Archive for the 'World War II' Category

Jan 22

Day 9 — March 25 — Guam — Our Own Tour

Tuesday, January 22, 2019 12:01 AM

By

(Courtesy of the Author)

Lieutenant Leroy Fadem recently revisited sites in the Pacific where he saw action in the Navy during the tumultuous years of the War in the Pacific over 70 years ago. This is a journal of that recent trip as kept by his son, Steven Fadem, who accompanied Lt. Fadem on that journey of rediscovery. I awoke in the dark, the victim of a telemarketing call at 4:47am from, ironically, an alleged veteran’s association in the States. I could not fall back asleep and so decided watch the dawn’s blue-gray fingers creep across the horizon. As the sky lightened I saw… Read the rest of this entry »

 
Jan 3

U.S. Navy’s All-Time Top Fighter Ace

Thursday, January 3, 2019 12:01 AM

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Future Captain David McCampbell, USN (Ret.) (1910-1996)

This oral history contains the candid recollections of the U.S. Navy’s all-time top fighter ace, Captain David McCampbell. He earned the Medal of Honor for his exploits during the Battle of Leyte Gulf in October 1944. Following initial service as an officer in the heavy cruiser USS Portland (CA-33), McCampbell underwent flight training and received his wings in 1938. From 1938 to 1940, McCampbell served with Fighting Squadron Four (VF-4), based on the aircraft carrier USS Ranger (CV-4). From 1940 to 1942, McCampbell was landing signal officer of the aircraft carrier USS Wasp (CV-7) and survived her sinking in 1942, during the Guadalcanal campaign. After serving… Read the rest of this entry »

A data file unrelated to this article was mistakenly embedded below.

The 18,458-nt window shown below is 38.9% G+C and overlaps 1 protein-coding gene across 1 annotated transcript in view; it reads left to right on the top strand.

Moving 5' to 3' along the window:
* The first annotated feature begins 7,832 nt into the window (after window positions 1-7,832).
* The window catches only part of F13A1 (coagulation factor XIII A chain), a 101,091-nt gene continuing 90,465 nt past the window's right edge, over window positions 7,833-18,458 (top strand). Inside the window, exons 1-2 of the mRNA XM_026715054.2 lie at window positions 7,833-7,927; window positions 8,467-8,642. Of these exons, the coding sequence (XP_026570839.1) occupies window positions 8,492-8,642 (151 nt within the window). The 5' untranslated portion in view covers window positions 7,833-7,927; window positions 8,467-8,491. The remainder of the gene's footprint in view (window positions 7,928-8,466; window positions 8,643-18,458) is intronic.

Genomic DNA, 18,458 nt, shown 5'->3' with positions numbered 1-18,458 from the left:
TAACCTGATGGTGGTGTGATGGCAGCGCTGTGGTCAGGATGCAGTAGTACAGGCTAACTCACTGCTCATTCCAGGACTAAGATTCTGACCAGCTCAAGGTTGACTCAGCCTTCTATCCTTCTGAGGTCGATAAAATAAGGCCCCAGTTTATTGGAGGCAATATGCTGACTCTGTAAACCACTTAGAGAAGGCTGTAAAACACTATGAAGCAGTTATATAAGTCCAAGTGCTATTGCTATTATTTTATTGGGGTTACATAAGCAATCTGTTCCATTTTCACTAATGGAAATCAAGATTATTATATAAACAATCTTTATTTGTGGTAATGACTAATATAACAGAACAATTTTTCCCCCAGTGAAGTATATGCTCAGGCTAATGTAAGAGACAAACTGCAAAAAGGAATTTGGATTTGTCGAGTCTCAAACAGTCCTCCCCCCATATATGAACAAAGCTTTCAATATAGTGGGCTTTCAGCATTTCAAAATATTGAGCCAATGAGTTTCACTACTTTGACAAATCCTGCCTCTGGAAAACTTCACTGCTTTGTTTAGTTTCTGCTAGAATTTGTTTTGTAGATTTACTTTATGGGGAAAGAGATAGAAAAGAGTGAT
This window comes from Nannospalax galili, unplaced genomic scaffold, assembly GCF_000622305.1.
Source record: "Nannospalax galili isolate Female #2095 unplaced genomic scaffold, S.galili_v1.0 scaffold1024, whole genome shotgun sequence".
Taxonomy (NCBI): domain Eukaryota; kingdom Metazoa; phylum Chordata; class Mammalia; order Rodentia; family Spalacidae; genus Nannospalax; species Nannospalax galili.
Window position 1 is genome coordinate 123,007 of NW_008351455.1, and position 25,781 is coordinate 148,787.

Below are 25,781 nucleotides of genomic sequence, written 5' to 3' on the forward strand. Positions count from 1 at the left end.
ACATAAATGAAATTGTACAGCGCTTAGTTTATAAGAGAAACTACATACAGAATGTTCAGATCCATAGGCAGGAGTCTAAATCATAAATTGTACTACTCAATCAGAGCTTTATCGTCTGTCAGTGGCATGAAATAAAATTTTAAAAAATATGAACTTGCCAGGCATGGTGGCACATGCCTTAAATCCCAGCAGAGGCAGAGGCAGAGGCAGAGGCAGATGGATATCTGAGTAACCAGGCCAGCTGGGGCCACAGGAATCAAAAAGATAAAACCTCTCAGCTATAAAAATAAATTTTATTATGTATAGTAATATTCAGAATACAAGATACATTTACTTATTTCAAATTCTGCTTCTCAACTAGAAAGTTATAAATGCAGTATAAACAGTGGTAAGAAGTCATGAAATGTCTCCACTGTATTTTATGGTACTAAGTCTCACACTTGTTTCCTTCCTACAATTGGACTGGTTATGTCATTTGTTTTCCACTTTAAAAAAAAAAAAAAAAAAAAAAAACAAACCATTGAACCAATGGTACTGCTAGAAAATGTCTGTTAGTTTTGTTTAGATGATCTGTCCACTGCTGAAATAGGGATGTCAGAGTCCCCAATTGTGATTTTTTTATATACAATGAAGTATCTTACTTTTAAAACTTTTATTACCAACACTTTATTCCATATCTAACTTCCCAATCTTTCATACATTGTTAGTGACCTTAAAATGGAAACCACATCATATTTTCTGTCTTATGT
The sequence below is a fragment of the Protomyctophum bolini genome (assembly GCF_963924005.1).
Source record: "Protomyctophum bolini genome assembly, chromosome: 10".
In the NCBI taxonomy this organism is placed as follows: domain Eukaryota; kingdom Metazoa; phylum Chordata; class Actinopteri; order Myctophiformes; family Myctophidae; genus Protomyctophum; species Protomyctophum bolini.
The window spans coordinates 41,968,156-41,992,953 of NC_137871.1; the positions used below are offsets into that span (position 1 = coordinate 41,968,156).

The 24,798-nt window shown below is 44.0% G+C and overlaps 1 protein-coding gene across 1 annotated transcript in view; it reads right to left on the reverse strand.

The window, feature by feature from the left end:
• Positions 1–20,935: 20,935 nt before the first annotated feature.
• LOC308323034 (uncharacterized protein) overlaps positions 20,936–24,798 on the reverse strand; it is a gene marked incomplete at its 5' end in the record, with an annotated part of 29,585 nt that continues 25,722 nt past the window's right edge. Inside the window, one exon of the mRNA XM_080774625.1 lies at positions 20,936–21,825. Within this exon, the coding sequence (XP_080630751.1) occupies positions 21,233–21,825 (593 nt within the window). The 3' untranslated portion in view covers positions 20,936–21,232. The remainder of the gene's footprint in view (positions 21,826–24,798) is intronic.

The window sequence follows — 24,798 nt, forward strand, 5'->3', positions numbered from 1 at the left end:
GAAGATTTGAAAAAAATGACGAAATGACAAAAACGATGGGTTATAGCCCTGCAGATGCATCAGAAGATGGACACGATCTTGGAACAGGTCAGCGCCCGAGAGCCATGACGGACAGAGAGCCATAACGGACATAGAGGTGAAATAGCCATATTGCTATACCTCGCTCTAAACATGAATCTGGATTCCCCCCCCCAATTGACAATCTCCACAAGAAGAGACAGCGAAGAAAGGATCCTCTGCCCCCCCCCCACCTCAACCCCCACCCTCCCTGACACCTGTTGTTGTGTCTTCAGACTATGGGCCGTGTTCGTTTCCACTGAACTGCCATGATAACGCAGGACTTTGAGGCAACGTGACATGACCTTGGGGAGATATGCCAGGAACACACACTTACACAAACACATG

Dec 25

Day 8- March 24- Iwo Jima

Tuesday, December 25, 2018 12:01 AM

By

(Courtesy of the Author)

Lieutenant Leroy Fadem recently revisited sites in the Pacific where he saw action in the Navy during the tumultuous years of the War in the Pacific over 70 years ago. This is a journal of that recent trip as kept by his son, Steven Fadem, who accompanied Lt. Fadem on that journey of rediscovery. For me, the ability to share the experience of Guam with Dad was pretty unbeatable. But Iwo Jima is a once-in-a lifetime experience so today came in a close second. Too many histories exist describing that battle and I cannot possibly do it justice. On 19… Read the rest of this entry »

 
Dec 20

The Indianapolis Tragedy: My Perspective-The Court-Martial

Thursday, December 20, 2018 12:01 AM

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Captain McVay tells War Correspondents about the sinking of his ship (National Archive)

The search for blame for the disaster began on 13 August 1945. A Court of Inquiry was held in Guam at which Captain Charles B. McVay III was present to represent himself. The inquiry focused on the events of the night of 30 July, (1) the failure to zigzag, (2) the alleged failure to send out distress signals, (3) the mix-up in advising Leyte of the arrival time, (4) the failure of Leyte authorities to report the ship overdue, (5) the failure to provide an escort for the ship, (6) the failure to warn McVay of the known presence of… Read the rest of this entry »

 
Dec 18

The Indianapolis Tragedy: My Perspective-The Sinking

Tuesday, December 18, 2018 12:01 AM